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Bordeaux 2007

>> Tuesday, October 27, 2009

The Union des Grands Crus (UGC) in Bordeaux recently presented the 2007 vintage in Paris. the UGC includes not only the 1855 Grands Crus Classés but also some excellent producers inn Pomerol, Graves, Médoc and Saint Emilion. It can be quite a chore to taste a large number of young Bordeaux wines but this time it was quite pleasant. 2007 is a year with soft tanning and many of the wines are virtually ready to drink already today. The summer was cool with quite a lot of rain but the vintage was ‘saved’ by a nice autumn and harvest season. However, you had to be careful with the extraction, or risk getting too much green and bitter notes in the wine. Most producers choose to make a wine playing on the fruit. The best have done careful extractions and have avoided too much new oak. The result is a very good wine, approachable and with a very nice fruit dominated by blackcurrant notes and a touch of mint.

2007 is a vintage that restaurateurs will love. Ready to drink young, not needing long cellaring. This, no doubt, will benefit the consumer too in offering less expensive wines accessible now. “It’s good to have a vintage like 2007 every once in a while”, says Caroline Poniatowski at Château Lafon-Rochet in Saint Estèphe. Gonzague Lurton at Château Durfort-Vivens in Margaux thinks that they can age for 10 to 12 years: “2007 is not a vintage to lay down for very long”, he says. A “vin de plaisir” is how Eric d’Aramon at Château de Figeac describes it, to drink before the 2005s and 2006s: "What’s important for the 2007s is to keep the fruit and the freshness”, he says. Tristan Kressmann at Chateau Latour Martillac in Pessac-Léognan sees it as an ‘in-between’ year: Cabernet sauvignon was successful thanks to good weather in October but the merlots suffered from the humidity earlier in the season. That’s why we use two thirds cabernet in the blend which is more than what we normally have. But it gives us both elegance and fruit”. Château Lagrange in Saint Julien is another winery that used more cabernet than normally and in their case it has given the wines a good structure and, thanks to soft extractions, a fresh fruit. The wine is nice, soft and agreeable.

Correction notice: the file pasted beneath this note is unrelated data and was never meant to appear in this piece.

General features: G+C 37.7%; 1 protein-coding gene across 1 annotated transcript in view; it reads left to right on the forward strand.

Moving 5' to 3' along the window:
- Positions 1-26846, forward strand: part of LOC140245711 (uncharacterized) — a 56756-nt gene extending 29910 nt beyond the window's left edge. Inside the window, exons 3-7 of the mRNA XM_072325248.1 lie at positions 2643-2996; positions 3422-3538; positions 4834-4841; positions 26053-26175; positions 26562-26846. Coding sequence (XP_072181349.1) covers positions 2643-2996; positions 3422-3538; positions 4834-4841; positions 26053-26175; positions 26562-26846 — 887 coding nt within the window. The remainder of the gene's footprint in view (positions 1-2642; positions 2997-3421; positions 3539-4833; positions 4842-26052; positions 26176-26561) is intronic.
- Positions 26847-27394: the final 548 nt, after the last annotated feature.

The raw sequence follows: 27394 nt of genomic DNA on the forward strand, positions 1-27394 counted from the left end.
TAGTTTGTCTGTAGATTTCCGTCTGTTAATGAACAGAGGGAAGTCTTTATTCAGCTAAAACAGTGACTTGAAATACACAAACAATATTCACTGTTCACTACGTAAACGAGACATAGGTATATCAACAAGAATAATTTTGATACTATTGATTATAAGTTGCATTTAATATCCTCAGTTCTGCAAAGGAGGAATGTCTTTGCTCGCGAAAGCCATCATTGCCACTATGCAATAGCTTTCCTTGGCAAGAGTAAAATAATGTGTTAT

Antonio Flores, chef de culture at Château Malescasse in Haut-Medoc, is quite satisfied with the result. “But”, he says, “it was difficult to get sufficient ripening of the grapes. We had to do a lot of work in the vineyard and a strict sorting of the grapes when they arrived at the chai before the fermentation”.

Many chateaux choose to use less new oak than habitually in 2007. Frédéric Le Clerc at Château La Tour de By in northern Médoc used only 10%. “You had to be careful not to mask the fruit”, he says.

Some other of my favourites: Cos Laboury, Saint Estèphe, with hints of aniseed, blackcurrants and a round and soft body; Grand Puy Ducasse in Pauillac, complex with a bit of astringency, needing a few more years of bottle age; Haut-Batailly and Lynch Moussas, both in Pauillac and both with lots of finesse and a fabulous fruit.

If 2007 was a non-exceptional year for the reds it was, on the contrary, a fantastic year for the whites from Pessac-Léognans (the region which was on tasting). The white Château Latour-Martillac had exceptional balance between the aromatic side of the sauvignon blanc and sémillon’s “fat”. “We don’t use more than 1/3 now oak. There should be just a hint of oak”, says Tristan Kressmann. Some other very good whites I tasted came from La Louvière, Larrivet-Haut-Brion, Ch La France, Carbonnieux and Pape-Clément (the latter with quite a lot of new oak though!).


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